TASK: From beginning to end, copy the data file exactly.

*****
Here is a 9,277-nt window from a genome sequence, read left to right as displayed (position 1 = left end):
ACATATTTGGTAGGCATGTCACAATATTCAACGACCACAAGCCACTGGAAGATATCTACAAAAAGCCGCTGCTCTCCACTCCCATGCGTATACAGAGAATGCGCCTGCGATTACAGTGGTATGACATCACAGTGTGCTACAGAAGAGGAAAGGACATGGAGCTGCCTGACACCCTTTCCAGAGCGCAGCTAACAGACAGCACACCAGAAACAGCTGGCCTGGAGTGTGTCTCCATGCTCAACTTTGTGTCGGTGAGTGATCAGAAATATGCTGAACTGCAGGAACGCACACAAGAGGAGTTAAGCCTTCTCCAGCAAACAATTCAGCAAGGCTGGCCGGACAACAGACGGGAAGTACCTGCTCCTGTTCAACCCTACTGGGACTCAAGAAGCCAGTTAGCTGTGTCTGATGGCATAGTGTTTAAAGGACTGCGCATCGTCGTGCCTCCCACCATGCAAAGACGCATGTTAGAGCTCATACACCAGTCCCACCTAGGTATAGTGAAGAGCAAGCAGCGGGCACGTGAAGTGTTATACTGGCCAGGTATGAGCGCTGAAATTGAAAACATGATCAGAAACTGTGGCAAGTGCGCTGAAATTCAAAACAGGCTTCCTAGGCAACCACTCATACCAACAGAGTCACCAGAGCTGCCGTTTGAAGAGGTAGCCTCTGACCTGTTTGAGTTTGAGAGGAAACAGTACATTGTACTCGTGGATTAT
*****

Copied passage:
Here is a 9,277-nt window from a genome sequence, read left to right as displayed (position 1 = left end):
ACATATTTGGTAGGCATGTCACAATATTCAACGACCACAAGCCACTGGAAGATATCTACAAAAAGCCGCTGCTCTCCACTCCCATGCGTATACAGAGAATGCGCCTGCGATTACAGTGGTATGACATCACAGTGTGCTACAGAAGAGGAAAGGACATGGAGCTGCCTGACACCCTTTCCAGAGCGCAGCTAACAGACAGCACACCAGAAACAGCTGGCCTGGAGTGTGTCTCCATGCTCAACTTTGTGTCGGTGAGTGATCAGAAATATGCTGAACTGCAGGAACGCACACAAGAGGAGTTAAGCCTTCTCCAGCAAACAATTCAGCAAGGCTGGCCGGACAACAGACGGGAAGTACCTGCTCCTGTTCAACCCTACTGGGACTCAAGAAGCCAGTTAGCTGTGTCTGATGGCATAGTGTTTAAAGGACTGCGCATCGTCGTGCCTCCCACCATGCAAAGACGCATGTTAGAGCTCATACACCAGTCCCACCTAGGTATAGTGAAGAGCAAGCAGCGGGCACGTGAAGTGTTATACTGGCCAGGTATGAGCGCTGAAATTGAAAACATGATCAGAAACTGTGGCAAGTGCGCTGAAATTCAAAACAGGCTTCCTAGGCAACCACTCATACCAACAGAGTCACCAGAGCTGCCGTTTGAAGAGGTAGCCTCTGACCTGTTTGAGTTTGAGAGGAAACAGTACATTGTACTCGTGGATTAT